© Legendary Musicians of Karachi
Category ~ Legendary Musicians of Karachi
Remembering my dad Edgar Saville and narrating his music journey in his own words:
Sometime around the mid-50’s the Saville household engaged a classical teacher to teach the Saville kids piano. However, this form of music did not appeal to my dad, Edgar Saville. Instead, he opted to walk across the street and stand at the window of a pianist, Tommy Fernandes, who my dad regarded as a phenomenal Jazz pianist of the era.
This continued for some weeks, until Tommy noticed him and invited him in to listen and watch. This routine continued for a long time, whatever dad would hear and watch Tommy play, he would go back home and try and replicate it. This developed his skills as a pianist and enhanced his knowledge of Bop Jazz.
Sometime around the late 50’s or early 60’s my dad joined his first band a quartet in Karachi, I’m not sure if it was the “Moonglows”, but dad was around 15 at the time and they all addressed him as young man or son. He also played or moonlighted with several other musicians around this time.
In the mid 60’s dad joined Dominic Gonsalves’ famous Jazz quartet, with Dominic on sax, Mark Fernandes on trumpet and another gentleman whose name I am unaware of on double bass. Later dad recommended that Ivan Menezes be taken in on guitar as the band needed to acquire the modern sound, also incorporated in the line-up was Sidney D’souza on drums. Thus they were now a 6 member Jazz Line-up. By mid 1968 their contract had come to an end.
By the end of 1968 Happy Minwalla approached my dad and asked him if he would be interested in forming a rock and modern day line up in order to play at what was going to be the Discotheque at Hotel Metropole. Since Ivan, Sidney and dad were already playing together, Norman D’souza (rhythm and vocals) and Noel Ferrerier on bass were taken on-board to form what was going to be one of the most powerful bands of that era, “The In-Crowd”. They would perform night after night at the Metropole, often leaving their audience in awe and the desire for more. One of their famous gigs at the time was when they played at the Karachi American School and Santana’s ‘Black Magic Woman’ became a crowd favorite.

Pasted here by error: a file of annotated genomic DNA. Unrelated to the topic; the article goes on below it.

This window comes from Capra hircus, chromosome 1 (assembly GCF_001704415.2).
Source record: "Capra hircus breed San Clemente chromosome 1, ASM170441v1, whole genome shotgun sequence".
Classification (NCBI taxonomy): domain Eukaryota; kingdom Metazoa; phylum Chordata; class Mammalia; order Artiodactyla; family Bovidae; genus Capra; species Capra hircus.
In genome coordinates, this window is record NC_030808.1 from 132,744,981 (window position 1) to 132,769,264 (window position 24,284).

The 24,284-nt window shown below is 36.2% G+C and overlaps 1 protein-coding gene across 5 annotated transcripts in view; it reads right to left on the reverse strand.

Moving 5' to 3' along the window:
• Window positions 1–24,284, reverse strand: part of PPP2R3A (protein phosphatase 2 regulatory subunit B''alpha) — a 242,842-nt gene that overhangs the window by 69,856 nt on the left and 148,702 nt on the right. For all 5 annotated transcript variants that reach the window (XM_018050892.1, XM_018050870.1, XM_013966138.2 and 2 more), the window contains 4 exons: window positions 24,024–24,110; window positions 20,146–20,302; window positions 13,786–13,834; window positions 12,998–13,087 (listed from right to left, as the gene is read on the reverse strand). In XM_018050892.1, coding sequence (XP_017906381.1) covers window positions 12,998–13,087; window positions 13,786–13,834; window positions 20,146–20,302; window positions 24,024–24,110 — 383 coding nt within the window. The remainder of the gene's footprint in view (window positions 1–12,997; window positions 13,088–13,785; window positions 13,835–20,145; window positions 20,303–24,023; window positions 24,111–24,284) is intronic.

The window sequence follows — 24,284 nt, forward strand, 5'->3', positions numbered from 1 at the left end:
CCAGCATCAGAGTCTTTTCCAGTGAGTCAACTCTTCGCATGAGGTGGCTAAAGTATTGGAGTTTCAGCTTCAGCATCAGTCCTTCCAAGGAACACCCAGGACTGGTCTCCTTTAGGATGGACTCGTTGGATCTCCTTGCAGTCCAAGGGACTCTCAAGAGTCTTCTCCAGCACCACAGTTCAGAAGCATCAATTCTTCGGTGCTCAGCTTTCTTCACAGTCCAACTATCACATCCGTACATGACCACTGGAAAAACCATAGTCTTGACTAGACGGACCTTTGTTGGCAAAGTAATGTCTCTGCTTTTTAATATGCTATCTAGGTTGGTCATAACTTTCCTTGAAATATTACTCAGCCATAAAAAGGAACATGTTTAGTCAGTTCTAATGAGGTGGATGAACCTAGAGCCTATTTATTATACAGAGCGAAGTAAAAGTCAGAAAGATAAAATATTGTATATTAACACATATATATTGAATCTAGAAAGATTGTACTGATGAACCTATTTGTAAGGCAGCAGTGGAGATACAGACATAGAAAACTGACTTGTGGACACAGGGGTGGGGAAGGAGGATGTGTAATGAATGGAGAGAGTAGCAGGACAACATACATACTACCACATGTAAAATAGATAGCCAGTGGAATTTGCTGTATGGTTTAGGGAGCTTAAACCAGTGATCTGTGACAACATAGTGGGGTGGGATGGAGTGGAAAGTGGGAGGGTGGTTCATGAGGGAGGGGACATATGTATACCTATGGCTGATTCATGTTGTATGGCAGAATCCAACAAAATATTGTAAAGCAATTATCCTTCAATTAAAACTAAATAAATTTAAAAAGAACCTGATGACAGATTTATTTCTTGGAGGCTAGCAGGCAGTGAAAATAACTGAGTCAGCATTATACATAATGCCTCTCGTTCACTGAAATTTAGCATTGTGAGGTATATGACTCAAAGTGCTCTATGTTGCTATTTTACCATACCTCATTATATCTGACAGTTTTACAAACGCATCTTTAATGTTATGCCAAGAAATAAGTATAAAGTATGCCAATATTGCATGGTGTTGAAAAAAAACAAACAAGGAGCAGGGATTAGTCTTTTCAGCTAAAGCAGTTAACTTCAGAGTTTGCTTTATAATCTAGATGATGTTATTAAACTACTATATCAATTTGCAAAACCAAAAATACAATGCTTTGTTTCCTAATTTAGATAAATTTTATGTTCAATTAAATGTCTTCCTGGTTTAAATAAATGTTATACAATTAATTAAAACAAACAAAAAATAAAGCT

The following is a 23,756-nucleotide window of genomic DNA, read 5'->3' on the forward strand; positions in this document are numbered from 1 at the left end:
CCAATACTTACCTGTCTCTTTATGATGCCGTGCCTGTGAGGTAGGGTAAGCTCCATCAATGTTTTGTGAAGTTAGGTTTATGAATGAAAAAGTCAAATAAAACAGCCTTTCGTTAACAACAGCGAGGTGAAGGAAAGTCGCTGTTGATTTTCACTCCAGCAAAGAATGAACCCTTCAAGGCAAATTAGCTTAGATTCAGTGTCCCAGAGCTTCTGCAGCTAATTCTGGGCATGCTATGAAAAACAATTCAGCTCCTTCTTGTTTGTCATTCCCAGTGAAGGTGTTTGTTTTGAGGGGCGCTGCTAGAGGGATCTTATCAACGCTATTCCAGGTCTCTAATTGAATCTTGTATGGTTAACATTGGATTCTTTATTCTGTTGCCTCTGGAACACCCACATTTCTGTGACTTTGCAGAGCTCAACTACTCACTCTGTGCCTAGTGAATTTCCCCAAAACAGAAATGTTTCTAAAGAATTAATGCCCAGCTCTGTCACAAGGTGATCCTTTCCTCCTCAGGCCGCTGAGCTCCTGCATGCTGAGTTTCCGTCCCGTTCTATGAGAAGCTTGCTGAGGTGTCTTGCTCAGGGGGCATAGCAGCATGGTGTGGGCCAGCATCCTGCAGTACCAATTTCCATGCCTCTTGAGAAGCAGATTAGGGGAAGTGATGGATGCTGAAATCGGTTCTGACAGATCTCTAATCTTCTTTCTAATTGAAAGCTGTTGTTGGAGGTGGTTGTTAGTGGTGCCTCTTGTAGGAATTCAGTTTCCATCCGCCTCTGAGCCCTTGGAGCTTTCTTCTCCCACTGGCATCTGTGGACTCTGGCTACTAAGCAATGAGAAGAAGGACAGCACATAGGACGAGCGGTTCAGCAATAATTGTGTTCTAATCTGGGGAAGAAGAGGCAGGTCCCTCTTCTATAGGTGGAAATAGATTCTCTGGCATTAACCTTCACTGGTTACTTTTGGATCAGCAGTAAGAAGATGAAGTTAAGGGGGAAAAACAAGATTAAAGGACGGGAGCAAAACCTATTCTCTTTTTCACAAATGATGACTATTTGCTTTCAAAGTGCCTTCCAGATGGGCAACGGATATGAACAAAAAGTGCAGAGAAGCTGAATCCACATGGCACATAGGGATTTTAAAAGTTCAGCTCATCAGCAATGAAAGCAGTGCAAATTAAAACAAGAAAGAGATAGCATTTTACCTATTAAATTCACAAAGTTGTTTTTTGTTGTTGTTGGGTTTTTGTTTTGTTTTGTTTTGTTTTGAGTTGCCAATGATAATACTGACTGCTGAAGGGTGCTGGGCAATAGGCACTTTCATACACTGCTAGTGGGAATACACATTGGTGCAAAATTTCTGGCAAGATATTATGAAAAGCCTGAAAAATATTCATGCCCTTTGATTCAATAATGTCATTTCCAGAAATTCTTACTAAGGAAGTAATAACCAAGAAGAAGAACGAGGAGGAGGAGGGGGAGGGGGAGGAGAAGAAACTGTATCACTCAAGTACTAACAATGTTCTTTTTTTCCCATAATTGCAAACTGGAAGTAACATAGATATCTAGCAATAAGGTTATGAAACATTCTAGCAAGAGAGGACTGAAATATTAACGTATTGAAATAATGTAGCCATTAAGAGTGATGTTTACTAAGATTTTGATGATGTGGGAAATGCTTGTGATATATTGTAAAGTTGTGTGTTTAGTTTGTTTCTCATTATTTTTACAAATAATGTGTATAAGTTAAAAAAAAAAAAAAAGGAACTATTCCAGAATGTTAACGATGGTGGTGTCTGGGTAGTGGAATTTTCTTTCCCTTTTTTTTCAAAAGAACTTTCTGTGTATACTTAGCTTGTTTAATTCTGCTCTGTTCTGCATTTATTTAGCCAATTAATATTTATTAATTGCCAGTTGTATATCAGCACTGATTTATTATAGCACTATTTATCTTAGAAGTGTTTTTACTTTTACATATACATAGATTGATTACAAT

Soon Noel was emigrating to Canada and Leon replaced him on bass. This was the 2nd generation of “The In-crowd”. Norman and Sidney quit the band by mid 1970, thus making way for Willie Po, which became the 3rd Generation of “The In-crowd”. The 4th and final generation was an entirely new line-up, with just my dad from the original line-up. Young Ronnie Pinto on lead guitar, Titus Nunes on rhythm and vocals, Donald D’silva on bass and vocals and Hillary Fialho on drums.
Although the line-up was new, the music quality didn’t drop one bit. They maintained their reputation as great musicians and the famous “In-Crowd” name stood tall.
After “The In-crowd” days had come to an end, dad formed various bands, some of which I can’t even remember the names off, various musicians came and went, they played in hotels from Beach Luxury to Midway House. The one prominent feature in this line up was the then young Maxwell Dias, who I think teamed up with dad, while he was still in his teens. The band was called ‘Ivy’ (The name Ivy was in tribute of the late Ivan Menezes) Dad was rather happy to have found Maxwell, as dad mentioned that Max’s skill was as versatile as Ivan, both on guitar and vocals. They played together a few years before disbanding… other guitarists, bassists, drummers joining and exiting therein. To name a few, Tony D’souza (TJ) on drums, Rodney Judd on guitar, Johnny Rodrigues on bass.